Submitted to: Environmental Practice
Publication Type: Peer Reviewed Journal
Publication Acceptance Date: 6/1/2003
Publication Date: 6/1/2003
Citation: RANGO, A., HAVSTAD, K.M. THE UTILITY OF HISTORICAL AERIAL PHOTOGRAPHS FOR DETECTING AND JUDGING THE EFFECTIVENESS OF RANGELAND REMEDIATION TREATMENTS. ENVIRONMENTAL PRACTICE. 2003. V. 5(2). P. 107-118. Interpretive Summary: Many remediation treatments have been applied to rangelands in the western U.S. since the 1930's. But, many records regarding the exact type of treatment and the extent of the treatment have been lost. Rangelands are relatively unpopulated and remote so that, even today, we do not have enough information to make rangeland management decisions. Fortunately, aerial photography, which is inexpensive, easy to interpret and acquire, and possesses high resolution, can be applied to improve rangeland strategies. The use of aerial photos to identify and monitor rangeland remediation treatments over time are demonstrated for contour terraces, brush water spreaders, rootplow seeding, water ponding dikes, shrub removal by grubbing, and grazing exclosures. The techniques are easy to use, provide common ground for communication among those involved in rangeland management, and provide a point of departure for involvement in more sophisticated satellite-based remote sensing systems. The products and techniques can be used by ranchers, land managers, and Federal and state government scientists.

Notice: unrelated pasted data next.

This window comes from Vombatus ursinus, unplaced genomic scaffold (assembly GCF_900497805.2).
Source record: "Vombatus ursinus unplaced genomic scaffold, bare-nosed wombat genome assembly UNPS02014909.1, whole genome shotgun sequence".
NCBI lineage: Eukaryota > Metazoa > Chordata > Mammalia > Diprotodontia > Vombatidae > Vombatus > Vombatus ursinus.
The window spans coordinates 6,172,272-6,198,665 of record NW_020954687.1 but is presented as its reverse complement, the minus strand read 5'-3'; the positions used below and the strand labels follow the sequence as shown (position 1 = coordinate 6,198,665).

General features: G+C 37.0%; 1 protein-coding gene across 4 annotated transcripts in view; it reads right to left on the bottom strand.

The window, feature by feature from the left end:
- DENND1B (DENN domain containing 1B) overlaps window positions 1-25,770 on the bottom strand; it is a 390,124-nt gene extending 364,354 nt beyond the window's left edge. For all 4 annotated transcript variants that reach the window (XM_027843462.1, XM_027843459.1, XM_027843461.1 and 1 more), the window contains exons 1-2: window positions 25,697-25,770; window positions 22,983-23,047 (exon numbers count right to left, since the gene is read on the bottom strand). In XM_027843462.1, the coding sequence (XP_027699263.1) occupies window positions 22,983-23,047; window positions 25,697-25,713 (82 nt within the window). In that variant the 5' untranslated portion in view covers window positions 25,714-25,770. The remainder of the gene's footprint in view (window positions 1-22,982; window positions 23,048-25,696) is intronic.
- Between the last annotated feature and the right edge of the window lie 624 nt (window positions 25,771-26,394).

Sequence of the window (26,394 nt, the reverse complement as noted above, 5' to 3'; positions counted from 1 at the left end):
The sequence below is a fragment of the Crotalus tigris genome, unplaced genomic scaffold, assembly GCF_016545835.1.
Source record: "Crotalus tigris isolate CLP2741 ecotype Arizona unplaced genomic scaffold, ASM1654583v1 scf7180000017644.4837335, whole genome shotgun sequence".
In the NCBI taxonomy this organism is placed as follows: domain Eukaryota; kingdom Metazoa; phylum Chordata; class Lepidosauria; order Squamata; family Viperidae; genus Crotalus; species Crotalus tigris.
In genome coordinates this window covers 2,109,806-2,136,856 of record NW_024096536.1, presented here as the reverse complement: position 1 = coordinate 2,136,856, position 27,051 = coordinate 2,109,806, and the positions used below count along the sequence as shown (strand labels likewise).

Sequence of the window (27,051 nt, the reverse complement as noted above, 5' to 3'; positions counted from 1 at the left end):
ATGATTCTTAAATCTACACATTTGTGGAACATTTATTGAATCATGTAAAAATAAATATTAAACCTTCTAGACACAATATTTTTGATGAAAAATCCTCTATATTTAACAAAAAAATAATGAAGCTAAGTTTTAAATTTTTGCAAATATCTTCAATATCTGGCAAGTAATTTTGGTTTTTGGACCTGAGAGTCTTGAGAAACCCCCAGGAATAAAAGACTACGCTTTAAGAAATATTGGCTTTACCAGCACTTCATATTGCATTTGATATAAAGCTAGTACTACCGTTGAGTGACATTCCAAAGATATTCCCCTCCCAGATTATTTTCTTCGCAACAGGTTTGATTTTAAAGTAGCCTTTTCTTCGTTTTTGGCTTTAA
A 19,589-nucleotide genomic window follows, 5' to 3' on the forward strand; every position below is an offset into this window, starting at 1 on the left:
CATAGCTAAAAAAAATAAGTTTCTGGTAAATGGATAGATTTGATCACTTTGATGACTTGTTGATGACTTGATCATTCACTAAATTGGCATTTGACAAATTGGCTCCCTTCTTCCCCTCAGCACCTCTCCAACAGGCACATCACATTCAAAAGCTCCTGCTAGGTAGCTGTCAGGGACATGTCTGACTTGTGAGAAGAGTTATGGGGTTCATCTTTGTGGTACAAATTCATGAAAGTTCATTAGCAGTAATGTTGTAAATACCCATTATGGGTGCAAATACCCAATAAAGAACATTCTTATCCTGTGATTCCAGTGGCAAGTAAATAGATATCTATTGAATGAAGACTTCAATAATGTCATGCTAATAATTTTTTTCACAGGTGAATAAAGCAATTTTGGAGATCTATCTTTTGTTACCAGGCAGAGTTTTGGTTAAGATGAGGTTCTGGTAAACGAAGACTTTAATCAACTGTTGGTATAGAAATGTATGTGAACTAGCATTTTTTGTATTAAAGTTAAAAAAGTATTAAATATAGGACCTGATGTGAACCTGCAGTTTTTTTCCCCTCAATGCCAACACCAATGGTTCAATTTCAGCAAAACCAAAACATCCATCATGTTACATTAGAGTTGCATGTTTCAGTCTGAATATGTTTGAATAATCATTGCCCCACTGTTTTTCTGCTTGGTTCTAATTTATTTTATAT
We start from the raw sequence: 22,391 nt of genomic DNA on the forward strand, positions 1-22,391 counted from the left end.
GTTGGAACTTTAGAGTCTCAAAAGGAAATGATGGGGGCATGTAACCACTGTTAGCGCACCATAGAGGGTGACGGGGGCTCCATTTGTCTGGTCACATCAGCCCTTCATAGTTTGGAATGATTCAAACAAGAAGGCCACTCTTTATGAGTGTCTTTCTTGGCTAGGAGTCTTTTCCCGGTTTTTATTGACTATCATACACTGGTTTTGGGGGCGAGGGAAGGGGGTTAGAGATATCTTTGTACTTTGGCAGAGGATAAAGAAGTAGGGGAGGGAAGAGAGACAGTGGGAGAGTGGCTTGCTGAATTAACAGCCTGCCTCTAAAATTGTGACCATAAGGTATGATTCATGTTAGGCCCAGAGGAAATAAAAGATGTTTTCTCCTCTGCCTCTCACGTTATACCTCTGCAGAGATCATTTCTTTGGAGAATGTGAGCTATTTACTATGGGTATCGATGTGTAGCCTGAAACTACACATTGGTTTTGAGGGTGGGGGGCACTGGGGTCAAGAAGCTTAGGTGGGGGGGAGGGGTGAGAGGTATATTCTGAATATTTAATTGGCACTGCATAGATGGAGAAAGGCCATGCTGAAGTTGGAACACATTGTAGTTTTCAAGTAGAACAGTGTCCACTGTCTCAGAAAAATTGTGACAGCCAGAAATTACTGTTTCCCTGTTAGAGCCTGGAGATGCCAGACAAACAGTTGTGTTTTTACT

Technical Abstract: Aerial photos are a type of remote sensing data especially valuable for rangeland applications. This type of data has advantages that include relative ease of interpretation and acquisition, inexpensiveness, high resolution (1-2m), and providing a common reference for communication among those involved in rangeland management. Additionally, air photos are especially well suited for analysis of historical rangeland remediation treatments because acquisition of widespread aerial photographic coverage began during the 1930's. Several types of treatments are easily identified and monitored over time, including contour terraces, brush water spreaders, rootplow seeding, water ponding dikes, shrub removal by grubbing, and grazing restrictions. The use of aerial photos allows us the opportunity to recreate the management history of rangeland and to serve as a point of departure for involvement in more sophisticated satellite-based remote sensing systems.